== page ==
But Los Plebes aren’t the only guitar heroes to chart this week. “Tomen Nota,” the duet between honey-voiced Adriel Favela and photogenic Sierreño badasses Los Del Arroyo, is threatening to take both acts into new territory: the Hot Latin top 20. This is partly thanks to the eye-catching video, in which our watch-enthusiast anti-heroes use their pistols to turn an everyday game of billiards into BUMPER POOL. On the other hand, said video came out last May, which gave it plenty of time to stream its way onto Hot Latin. I’m guessing the previous Pick to Click is hitting now because its increased radio presence, currently #9 on the Regional Mexican airplay chart, is in turn driving even more streams. ¡Sinergia! Continue reading “The John Mayers We’ve Been Looking For (Desfile de Éxitos 2/20/16)”

Indie Singles a Go Go (¡Nuevo!)

los grandes del pardito

la yegrosNorteñoBlog starts the day by wandering down to the next continent, as we do sometimes — specifically to Argentina, where the cumbia and its omnivorous psychedelic folk cousin chicha are still going strong, and the gauchos still roam the countryside. (I’m not sure whether “omnivorous psychedelic folk” is the best descriptor since it makes me think of the Grateful Dead, but let’s not worry about that now.) Buenos Aires singer La Yegros is back with her new single “Chicha Roja” (Waxploitation/Soundway); her album Magnetismo will come out in March. Nice song! It’s got a rolling I-wanna-say electro-acoustic cumbia beat, accordion and melodica (you can tell because a melodica appears in the animated Georgia-O’Keefe-on-shrooms video), crowd noises, a dense breakdown with flutes playing out of tune, and the appealing presence of La Yegros herself. Her voice sort of reminds me of Shirley Simms from the Magnetic Fields — only, you know, marshalling a cicha like a friendly dance commander.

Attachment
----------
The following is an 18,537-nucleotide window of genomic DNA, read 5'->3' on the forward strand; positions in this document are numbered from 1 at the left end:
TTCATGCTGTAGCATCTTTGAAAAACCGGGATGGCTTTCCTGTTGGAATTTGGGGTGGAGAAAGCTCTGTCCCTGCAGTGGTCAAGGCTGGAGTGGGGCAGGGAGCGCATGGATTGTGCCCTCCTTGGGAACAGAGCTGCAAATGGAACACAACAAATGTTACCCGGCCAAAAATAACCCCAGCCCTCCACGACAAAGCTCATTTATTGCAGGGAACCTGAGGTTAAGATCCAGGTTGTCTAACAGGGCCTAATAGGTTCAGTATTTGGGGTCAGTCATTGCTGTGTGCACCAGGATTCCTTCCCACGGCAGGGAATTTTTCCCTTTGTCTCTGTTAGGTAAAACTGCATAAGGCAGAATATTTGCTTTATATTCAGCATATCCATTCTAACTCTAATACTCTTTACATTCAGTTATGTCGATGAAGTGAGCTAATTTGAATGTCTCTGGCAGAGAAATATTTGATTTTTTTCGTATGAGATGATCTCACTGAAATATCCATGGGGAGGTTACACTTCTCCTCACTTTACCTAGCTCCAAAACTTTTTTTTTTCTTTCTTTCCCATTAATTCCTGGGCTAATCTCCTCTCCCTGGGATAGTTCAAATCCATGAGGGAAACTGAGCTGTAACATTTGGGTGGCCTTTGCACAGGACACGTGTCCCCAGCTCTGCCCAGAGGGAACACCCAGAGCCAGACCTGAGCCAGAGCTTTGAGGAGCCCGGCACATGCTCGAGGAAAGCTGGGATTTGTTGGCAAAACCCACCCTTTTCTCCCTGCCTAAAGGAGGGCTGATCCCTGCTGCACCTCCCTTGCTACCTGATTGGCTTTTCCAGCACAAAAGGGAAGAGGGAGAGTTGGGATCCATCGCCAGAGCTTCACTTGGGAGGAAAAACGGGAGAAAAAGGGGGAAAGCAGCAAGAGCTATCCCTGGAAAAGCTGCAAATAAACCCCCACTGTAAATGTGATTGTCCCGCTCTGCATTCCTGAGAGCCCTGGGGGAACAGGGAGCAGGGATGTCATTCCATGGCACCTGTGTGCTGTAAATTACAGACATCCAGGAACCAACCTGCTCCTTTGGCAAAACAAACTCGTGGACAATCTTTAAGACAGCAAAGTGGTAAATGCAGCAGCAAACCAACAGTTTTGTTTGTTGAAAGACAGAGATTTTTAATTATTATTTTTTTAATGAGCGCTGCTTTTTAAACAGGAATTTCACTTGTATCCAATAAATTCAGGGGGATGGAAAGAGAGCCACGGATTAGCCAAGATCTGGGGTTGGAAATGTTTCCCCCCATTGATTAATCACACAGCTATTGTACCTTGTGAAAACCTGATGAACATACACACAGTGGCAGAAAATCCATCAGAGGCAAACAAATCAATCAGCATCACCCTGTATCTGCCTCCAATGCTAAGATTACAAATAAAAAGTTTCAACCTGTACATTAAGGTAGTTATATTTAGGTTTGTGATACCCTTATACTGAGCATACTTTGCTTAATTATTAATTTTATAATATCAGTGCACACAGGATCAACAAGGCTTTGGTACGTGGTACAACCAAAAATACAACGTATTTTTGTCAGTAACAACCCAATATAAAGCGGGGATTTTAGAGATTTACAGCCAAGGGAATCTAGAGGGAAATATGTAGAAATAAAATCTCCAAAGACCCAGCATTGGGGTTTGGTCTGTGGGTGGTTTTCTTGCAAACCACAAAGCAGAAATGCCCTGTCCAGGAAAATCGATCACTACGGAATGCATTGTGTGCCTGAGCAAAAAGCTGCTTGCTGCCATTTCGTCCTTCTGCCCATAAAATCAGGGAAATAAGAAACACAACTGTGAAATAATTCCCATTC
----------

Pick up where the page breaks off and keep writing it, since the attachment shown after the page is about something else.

los rodriguezThemselves no strangers to cumbias, indie corrideros Los Rodriguez de Sinaloa released a humdinger of one last year; I regret never having Picked to Click “Bye Bye.” Although I should note, norteño/banda cumbias differ from the South American kind, or even from the slow and steady cumbias favored by Mexican bands like Los Angeles Azules. Namely: norteño cumbias are way faster. Witness Julión Álvarez’s “Cumbia del Rio.” At his pace you can still hear the cumbia’s trademark “1 2-and 1 2-and” grind divvied up among the different instruments, but once a band starts approaching hyperspace — as in “Bye Bye” or Calibre 50’s current hit “La Gripa” — the subtleties of the beat smear into one homogeneous oompah.

Anyway, Los Rodriguez’s new single is NOT a cumbia, but the ice-cold breakup tune “Te Tengo De Cortar” (self-released). Taking a cue from K Camp, Los Rodriguez decide they need to leave this particular mujer where she stands, and it’ll be much less painful for the mujer in question if they end it with some quickness. Pulling off Band-Aids and whatnot. Los Rodriguez’s tuba player does his best to be convincing, particularly during the chunky, rapid-fire pre-choruses. The song lasts less than three minutes, but nearly every bar sounds like a big jagged glob of something shoved in your face. That’s a recommendation and a Pick to Click.

Continue reading “Indie Singles a Go Go (¡Nuevo!)”

¡Nuevo! (starring Trakalosa and Alfredo Olivas)

trakalosa uresti

We’ll start with esta semana’s pick to click, and it’s a weeper. It turns out Edwin Luna, lead singer of La Trakalosa de Monterrey, is very convincing portraying un “Adicto a la Tristeza.” It helps that his voice chimes like a throaty bell. Luna’s labelmate and guest singer, Pancho Uresti from Banda Tierra Sagrada, is somewhat less convincing because his voice is scratchy. When the woman in the video spurns his advances, he’ll feel nothing and should be able to pick up pretty easily with someone else. I myself am addicted to the urgency of their chorus melody, and a quarter-million Youtube viewers in the past two days seem to agree.

Other newish singles include Hijos de Barrón’s “Mis Quimeras” (LNG/Hyphy), featuring cool bass work and a syncopated groove;

“Así Es el Juego,” an underwhelming cover of Colmillo Norteño‘s profane kiss-off (in a couple senses), by Luis y Julián Jr. ft. Naty Chávez. It’s available in both obscene and family-friendly versions!;